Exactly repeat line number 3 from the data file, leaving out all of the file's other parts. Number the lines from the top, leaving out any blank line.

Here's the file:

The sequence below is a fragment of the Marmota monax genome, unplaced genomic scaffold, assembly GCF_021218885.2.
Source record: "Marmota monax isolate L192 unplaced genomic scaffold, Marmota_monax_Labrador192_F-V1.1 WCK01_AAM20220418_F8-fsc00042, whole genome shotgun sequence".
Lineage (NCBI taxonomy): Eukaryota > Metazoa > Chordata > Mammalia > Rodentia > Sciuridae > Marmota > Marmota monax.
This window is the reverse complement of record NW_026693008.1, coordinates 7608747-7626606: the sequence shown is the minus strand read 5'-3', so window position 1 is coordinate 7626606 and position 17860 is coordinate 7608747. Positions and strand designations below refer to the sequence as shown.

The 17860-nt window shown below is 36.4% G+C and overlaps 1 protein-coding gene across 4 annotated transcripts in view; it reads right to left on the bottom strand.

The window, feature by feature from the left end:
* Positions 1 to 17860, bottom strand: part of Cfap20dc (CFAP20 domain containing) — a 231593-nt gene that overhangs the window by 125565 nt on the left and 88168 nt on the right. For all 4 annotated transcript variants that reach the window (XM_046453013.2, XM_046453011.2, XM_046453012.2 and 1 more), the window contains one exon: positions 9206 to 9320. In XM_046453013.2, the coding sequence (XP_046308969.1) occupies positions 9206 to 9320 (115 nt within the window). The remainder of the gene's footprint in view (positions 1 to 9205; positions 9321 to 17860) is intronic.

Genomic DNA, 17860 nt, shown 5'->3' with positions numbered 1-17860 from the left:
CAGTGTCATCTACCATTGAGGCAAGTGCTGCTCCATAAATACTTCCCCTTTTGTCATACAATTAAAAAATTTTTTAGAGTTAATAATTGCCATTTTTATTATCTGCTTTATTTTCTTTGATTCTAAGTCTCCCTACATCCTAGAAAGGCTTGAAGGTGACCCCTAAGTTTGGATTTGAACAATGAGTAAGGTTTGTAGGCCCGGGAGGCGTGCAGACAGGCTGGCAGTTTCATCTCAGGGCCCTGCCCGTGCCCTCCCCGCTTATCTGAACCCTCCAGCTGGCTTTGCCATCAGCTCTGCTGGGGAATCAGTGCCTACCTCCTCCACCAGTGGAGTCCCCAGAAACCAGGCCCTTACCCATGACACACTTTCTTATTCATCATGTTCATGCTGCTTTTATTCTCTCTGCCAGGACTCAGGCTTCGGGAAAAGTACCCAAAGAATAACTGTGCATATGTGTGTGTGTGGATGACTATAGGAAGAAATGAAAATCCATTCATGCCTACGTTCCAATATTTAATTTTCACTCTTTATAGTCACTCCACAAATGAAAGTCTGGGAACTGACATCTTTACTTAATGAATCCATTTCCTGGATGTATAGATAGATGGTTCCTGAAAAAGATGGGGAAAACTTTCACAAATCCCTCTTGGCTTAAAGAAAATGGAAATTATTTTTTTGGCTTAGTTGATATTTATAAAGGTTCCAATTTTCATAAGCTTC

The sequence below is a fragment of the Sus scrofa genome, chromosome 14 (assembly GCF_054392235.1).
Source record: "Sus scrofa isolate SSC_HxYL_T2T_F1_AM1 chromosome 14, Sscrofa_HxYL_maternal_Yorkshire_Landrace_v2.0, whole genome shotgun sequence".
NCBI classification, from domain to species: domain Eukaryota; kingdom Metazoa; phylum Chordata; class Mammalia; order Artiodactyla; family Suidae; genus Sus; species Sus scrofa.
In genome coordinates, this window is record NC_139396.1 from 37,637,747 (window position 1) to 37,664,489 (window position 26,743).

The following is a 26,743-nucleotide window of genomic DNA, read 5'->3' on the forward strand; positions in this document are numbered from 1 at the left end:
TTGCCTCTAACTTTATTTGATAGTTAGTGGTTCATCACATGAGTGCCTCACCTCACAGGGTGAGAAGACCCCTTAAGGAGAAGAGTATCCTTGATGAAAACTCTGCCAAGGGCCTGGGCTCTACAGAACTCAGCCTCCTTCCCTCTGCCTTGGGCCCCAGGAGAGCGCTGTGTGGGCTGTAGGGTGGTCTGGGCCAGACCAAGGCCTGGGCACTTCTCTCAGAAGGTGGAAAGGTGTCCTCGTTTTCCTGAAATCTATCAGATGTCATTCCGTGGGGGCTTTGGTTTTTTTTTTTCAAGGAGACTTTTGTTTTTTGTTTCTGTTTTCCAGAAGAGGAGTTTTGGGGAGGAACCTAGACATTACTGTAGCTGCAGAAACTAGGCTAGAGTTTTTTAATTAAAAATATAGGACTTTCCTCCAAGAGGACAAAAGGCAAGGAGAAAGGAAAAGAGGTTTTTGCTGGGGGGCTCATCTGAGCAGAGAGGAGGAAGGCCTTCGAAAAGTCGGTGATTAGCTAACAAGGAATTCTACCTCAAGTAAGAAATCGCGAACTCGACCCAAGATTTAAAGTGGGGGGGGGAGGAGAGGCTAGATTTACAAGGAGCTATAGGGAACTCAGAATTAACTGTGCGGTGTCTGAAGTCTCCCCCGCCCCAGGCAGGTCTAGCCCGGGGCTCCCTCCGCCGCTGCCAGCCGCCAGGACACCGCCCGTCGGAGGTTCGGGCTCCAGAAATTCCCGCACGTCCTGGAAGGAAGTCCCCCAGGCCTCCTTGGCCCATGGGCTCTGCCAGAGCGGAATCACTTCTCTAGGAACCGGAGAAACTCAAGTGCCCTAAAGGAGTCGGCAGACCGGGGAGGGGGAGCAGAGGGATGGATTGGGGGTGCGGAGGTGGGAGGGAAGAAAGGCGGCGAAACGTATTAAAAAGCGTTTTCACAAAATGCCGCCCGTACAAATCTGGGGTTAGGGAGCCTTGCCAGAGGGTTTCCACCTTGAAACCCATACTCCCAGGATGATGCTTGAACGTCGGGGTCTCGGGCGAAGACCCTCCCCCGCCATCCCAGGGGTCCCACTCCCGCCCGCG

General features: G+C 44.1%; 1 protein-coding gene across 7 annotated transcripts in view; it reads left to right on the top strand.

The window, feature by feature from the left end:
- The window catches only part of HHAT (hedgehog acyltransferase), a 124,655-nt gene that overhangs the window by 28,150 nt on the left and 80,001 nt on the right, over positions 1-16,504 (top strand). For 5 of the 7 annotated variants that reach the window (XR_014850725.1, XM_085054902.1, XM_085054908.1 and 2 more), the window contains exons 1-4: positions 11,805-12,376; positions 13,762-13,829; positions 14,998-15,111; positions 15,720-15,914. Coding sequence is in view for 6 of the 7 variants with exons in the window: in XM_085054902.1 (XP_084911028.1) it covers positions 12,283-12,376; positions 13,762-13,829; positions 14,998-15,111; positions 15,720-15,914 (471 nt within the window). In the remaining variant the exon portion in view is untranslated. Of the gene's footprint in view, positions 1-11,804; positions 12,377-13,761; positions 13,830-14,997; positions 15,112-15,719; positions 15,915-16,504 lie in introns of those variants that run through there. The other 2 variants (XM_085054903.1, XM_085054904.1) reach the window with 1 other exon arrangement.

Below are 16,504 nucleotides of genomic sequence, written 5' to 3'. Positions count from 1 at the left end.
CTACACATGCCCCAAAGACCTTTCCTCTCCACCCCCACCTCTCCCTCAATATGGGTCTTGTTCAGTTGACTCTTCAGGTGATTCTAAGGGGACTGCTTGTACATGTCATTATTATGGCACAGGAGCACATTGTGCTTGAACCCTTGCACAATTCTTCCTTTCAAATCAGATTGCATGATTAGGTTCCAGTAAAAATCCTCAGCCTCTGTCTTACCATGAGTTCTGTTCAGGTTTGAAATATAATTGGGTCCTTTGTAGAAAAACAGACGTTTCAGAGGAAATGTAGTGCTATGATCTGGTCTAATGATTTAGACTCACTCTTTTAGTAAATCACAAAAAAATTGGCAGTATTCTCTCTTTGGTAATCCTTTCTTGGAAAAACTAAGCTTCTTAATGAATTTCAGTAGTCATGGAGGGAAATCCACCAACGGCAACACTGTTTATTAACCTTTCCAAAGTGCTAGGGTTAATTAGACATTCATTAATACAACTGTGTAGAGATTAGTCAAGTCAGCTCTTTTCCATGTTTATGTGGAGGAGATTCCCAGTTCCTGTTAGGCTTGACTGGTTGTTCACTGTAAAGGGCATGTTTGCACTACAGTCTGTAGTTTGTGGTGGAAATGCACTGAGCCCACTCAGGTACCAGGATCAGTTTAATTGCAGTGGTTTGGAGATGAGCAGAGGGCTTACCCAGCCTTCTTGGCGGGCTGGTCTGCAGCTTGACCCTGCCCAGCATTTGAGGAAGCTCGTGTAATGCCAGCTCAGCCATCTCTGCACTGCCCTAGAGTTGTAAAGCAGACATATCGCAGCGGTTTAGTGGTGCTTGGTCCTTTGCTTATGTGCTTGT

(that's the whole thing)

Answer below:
Lineage (NCBI taxonomy): Eukaryota > Metazoa > Chordata > Mammalia > Rodentia > Sciuridae > Marmota > Marmota monax.